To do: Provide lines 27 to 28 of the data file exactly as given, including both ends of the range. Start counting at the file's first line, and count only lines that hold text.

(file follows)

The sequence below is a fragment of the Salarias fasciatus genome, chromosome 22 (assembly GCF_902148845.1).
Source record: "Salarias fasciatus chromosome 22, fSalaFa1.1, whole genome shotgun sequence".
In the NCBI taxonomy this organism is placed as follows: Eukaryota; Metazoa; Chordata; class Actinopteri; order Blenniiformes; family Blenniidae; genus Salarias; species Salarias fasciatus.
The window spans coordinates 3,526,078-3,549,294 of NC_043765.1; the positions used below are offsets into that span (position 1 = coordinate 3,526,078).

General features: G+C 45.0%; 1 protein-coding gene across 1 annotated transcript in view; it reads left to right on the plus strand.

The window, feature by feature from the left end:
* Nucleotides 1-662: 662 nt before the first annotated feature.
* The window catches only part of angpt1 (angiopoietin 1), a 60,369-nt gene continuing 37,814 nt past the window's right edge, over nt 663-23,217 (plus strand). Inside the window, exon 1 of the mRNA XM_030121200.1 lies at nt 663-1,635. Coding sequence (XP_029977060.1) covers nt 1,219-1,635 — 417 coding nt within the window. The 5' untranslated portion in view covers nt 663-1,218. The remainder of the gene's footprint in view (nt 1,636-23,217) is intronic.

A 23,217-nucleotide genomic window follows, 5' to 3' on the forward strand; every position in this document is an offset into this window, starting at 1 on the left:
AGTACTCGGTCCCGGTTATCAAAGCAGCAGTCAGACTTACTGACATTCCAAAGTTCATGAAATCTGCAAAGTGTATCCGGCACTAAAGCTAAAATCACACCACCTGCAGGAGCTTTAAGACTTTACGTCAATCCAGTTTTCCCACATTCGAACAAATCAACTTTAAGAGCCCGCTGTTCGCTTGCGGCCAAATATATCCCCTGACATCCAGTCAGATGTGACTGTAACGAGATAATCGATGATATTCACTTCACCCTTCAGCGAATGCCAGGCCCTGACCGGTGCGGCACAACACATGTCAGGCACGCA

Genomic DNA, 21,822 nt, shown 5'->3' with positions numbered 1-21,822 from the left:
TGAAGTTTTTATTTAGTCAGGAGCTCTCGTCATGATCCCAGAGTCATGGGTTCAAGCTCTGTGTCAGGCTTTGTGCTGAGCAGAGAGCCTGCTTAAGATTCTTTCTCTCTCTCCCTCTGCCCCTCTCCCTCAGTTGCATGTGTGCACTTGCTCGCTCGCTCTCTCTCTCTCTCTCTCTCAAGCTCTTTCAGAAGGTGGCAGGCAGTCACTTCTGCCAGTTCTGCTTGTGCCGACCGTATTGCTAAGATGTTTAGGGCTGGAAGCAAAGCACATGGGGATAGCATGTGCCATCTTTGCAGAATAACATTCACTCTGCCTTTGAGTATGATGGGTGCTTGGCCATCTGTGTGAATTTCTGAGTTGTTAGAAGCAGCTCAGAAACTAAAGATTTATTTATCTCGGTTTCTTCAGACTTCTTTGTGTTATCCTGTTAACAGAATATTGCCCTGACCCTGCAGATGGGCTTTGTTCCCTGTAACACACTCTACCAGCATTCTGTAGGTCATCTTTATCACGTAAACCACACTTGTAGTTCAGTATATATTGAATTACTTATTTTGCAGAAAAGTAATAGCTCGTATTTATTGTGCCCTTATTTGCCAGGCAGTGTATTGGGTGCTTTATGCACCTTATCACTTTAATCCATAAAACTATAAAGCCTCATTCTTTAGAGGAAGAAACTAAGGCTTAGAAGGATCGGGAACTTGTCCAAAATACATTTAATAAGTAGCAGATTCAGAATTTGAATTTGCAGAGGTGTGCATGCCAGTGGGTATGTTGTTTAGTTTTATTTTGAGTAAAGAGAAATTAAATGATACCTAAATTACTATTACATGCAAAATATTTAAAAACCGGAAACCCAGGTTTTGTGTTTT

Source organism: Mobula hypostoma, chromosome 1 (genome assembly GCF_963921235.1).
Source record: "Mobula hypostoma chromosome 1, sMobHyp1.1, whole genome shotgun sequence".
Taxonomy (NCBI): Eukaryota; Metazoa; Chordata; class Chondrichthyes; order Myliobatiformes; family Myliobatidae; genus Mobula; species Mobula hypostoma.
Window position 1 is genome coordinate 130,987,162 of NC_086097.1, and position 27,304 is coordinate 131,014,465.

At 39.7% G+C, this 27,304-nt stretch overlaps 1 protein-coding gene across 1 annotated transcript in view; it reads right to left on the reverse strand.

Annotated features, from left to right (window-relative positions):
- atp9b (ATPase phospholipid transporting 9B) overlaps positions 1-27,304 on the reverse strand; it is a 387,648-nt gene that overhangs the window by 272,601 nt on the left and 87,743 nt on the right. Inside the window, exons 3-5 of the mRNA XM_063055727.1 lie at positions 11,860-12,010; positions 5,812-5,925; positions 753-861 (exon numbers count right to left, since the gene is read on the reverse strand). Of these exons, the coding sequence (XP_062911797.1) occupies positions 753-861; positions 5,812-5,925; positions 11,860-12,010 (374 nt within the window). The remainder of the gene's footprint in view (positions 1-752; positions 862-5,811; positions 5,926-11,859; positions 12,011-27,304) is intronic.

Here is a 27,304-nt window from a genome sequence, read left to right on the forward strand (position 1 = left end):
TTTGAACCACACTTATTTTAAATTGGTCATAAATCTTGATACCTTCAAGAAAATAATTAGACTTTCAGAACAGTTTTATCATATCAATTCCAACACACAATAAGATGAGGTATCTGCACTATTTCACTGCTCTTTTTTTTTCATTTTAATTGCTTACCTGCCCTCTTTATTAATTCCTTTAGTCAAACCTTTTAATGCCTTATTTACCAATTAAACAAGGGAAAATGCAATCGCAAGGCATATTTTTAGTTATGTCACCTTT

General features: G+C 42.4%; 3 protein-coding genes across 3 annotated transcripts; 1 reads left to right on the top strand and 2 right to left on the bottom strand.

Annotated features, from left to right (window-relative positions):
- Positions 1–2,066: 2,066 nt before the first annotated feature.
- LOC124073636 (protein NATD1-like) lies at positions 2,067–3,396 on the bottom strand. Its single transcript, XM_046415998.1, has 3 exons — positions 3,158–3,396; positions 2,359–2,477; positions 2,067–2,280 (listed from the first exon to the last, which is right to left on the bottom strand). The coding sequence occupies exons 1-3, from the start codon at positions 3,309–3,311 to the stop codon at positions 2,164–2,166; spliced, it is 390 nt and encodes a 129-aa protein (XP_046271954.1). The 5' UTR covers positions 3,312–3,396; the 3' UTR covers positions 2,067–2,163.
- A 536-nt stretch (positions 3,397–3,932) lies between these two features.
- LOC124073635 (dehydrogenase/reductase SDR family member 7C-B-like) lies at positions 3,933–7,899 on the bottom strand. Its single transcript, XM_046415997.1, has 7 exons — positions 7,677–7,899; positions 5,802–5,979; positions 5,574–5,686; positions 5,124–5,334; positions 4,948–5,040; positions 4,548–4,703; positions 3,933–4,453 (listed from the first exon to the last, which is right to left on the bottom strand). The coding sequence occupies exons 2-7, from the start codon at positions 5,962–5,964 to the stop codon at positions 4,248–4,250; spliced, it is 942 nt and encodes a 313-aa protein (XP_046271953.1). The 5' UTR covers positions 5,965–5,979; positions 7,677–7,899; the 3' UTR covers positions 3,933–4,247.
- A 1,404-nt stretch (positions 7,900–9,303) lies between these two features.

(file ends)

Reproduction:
- LOC124073635 (dehydrogenase/reductase SDR family member 7C-B-like) lies at positions 3,933–7,899 on the bottom strand. Its single transcript, XM_046415997.1, has 7 exons — positions 7,677–7,899; positions 5,802–5,979; positions 5,574–5,686; positions 5,124–5,334; positions 4,948–5,040; positions 4,548–4,703; positions 3,933–4,453 (listed from the first exon to the last, which is right to left on the bottom strand). The coding sequence occupies exons 2-7, from the start codon at positions 5,962–5,964 to the stop codon at positions 4,248–4,250; spliced, it is 942 nt and encodes a 313-aa protein (XP_046271953.1). The 5' UTR covers positions 5,965–5,979; positions 7,677–7,899; the 3' UTR covers positions 3,933–4,247.
- A 1,404-nt stretch (positions 7,900–9,303) lies between these two features.